On January 30, 1998, the district court denied wife's petition for probate of decedent's will. This appeal followed.


Here, the district court denied wife's petition to probate decedent's will on the ground that the will had not been duly executed. A district court's factual determination regarding the validity of a proposed will offered for probate will not be reversed unless clearly erroneous. In re Estate of Botko, 541 N.W.2d 616, 617-18 (Minn. App. 1996).

Wife argues that the district court erred in finding that the will was not properly executed. Under statute, a will must be:

in writing;

signed by the testator or in the testator's name by some other individual in the testator's conscious presence and by the testator's direction; and

signed by at least two individuals, each of whom signed within a reasonable time after witnessing either the signing of the will as described in clause (2) or the testator's acknowledgment of that signature or acknowledgement of the will.

Minn. Stat. § 524.2-502 (1996). That there is no available copy of the original will that comports with the statute is undisputed. Minnesota courts, respecting the common law principle that a lost or destroyed will is presumed revoked, give the lost or destroyed status of a will "some evidentiary weight in determining revocation." Botko, 541 N.W.2d at 618. The proponent of a lost or destroyed will has the burden of establishing that the will was unrevoked at the time of death. In re Estate of Sandstrom v. Wahlstrom, 252 Minn. 46, 57, 89 N.W.2d 19, 26 (1958). This burden is satisfied by a preponderance of the evidence. In re Estate of Langlie, 355 N.W.2d 732, 735 (Minn. App. 1984).

The district court's principal reason for finding that the will was not duly executed was the failure of any witnesses at trial (wife, Pinkert, or Zupanc) to remember the identity of the subscribing witnesses. Therefore the court reasoned, "it would be impossible to offer any evidence that the witnesses signed in the testator's presence." Wife argues determining the identity of the subscribing witnesses is unnecessary in deciding the proper execution of a will.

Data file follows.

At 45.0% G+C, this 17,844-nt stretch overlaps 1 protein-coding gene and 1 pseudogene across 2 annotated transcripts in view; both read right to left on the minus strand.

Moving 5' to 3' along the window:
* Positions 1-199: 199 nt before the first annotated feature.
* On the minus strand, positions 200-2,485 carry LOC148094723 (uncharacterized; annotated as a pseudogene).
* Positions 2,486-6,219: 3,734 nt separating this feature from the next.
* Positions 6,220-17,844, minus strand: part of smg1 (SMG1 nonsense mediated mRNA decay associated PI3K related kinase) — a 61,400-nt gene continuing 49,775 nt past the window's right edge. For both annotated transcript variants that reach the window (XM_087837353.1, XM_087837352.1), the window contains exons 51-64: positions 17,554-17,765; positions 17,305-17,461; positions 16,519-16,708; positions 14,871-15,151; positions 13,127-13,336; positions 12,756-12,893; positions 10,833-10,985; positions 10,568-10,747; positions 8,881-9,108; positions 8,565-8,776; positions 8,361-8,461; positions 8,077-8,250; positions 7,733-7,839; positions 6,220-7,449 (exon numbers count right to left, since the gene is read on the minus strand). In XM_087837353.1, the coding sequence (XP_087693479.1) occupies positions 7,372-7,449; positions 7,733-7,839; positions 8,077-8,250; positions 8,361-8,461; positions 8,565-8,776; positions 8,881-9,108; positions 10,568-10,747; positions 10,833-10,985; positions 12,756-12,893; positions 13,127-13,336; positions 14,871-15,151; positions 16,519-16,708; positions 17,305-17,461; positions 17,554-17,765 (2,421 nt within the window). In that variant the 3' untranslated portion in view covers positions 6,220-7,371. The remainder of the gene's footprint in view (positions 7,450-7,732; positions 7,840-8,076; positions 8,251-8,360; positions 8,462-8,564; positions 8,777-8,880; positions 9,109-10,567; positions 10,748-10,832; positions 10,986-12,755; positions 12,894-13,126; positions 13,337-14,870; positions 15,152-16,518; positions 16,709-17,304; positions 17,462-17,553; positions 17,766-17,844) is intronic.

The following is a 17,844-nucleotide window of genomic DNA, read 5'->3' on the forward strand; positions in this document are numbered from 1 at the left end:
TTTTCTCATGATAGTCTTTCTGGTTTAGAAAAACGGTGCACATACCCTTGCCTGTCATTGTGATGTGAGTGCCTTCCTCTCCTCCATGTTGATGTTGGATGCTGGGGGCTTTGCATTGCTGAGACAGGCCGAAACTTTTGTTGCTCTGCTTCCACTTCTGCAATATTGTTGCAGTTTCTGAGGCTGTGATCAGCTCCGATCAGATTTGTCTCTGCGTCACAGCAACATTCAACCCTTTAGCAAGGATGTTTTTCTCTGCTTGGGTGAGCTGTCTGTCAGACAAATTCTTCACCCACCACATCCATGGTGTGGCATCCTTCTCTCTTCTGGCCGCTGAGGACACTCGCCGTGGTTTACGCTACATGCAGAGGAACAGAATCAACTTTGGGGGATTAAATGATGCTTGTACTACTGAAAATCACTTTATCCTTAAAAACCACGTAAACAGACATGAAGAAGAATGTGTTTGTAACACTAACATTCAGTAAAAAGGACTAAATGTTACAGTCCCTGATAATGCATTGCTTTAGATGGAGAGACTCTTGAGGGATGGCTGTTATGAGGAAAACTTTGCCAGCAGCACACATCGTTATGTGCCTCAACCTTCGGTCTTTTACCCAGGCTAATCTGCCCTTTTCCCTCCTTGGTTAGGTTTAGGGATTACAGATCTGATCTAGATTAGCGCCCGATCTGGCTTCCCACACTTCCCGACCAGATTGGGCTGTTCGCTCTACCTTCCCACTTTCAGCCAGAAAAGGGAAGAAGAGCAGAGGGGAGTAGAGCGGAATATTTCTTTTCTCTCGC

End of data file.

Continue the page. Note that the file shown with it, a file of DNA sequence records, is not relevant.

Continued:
Wife further contends that the district court ignored evidence that supported execution. Specifically, there was the affidavit of Pinkert, stating her recollection that the will was signed; the affidavit of Zupanc, who stated his belief that the will was executed between May 23 and June 29, 1989, based on telephone and billing records and his own practices; and wife's testimony of her recollection that the will was properly executed.

While there may have been some evidence supporting execution of the will, the fact remains that the statute requires a signed and witnessed will. There was no such will provided, and not only was there no testimony or affidavits of subscribing witnesses, but also there was no evidence concerning who these witnesses were. For these reasons, we conclude that the district court did not err by finding that the will was not duly executed.